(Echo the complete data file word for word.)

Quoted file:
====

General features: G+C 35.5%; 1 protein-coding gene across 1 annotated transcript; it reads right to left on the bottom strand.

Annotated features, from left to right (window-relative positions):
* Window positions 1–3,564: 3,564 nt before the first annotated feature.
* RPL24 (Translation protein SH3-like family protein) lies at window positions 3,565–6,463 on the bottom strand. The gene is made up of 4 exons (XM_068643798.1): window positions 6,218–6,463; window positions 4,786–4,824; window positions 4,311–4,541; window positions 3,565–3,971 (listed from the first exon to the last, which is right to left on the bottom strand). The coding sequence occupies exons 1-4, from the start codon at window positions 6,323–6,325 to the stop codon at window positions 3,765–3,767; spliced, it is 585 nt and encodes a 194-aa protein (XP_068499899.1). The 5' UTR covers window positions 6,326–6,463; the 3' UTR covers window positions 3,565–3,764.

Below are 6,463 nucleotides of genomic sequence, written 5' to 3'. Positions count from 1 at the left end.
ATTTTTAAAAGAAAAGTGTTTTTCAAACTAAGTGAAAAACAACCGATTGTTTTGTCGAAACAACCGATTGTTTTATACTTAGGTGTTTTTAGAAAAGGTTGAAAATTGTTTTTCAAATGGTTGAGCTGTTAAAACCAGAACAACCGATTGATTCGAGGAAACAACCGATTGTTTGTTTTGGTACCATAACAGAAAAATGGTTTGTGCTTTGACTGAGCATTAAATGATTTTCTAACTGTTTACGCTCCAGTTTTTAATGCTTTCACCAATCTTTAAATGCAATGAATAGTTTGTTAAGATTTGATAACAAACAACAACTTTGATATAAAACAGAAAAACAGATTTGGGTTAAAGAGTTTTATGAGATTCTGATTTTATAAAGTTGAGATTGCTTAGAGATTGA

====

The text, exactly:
General features: G+C 35.5%; 1 protein-coding gene across 1 annotated transcript; it reads right to left on the bottom strand.

Annotated features, from left to right (window-relative positions):
* Window positions 1–3,564: 3,564 nt before the first annotated feature.
* RPL24 (Translation protein SH3-like family protein) lies at window positions 3,565–6,463 on the bottom strand. The gene is made up of 4 exons (XM_068643798.1): window positions 6,218–6,463; window positions 4,786–4,824; window positions 4,311–4,541; window positions 3,565–3,971 (listed from the first exon to the last, which is right to left on the bottom strand). The coding sequence occupies exons 1-4, from the start codon at window positions 6,323–6,325 to the stop codon at window positions 3,765–3,767; spliced, it is 585 nt and encodes a 194-aa protein (XP_068499899.1). The 5' UTR covers window positions 6,326–6,463; the 3' UTR covers window positions 3,565–3,764.

Below are 6,463 nucleotides of genomic sequence, written 5' to 3'. Positions count from 1 at the left end.
ATTTTTAAAAGAAAAGTGTTTTTCAAACTAAGTGAAAAACAACCGATTGTTTTGTCGAAACAACCGATTGTTTTATACTTAGGTGTTTTTAGAAAAGGTTGAAAATTGTTTTTCAAATGGTTGAGCTGTTAAAACCAGAACAACCGATTGATTCGAGGAAACAACCGATTGTTTGTTTTGGTACCATAACAGAAAAATGGTTTGTGCTTTGACTGAGCATTAAATGATTTTCTAACTGTTTACGCTCCAGTTTTTAATGCTTTCACCAATCTTTAAATGCAATGAATAGTTTGTTAAGATTTGATAACAAACAACAACTTTGATATAAAACAGAAAAACAGATTTGGGTTAAAGAGTTTTATGAGATTCTGATTTTATAAAGTTGAGATTGCTTAGAGATTGA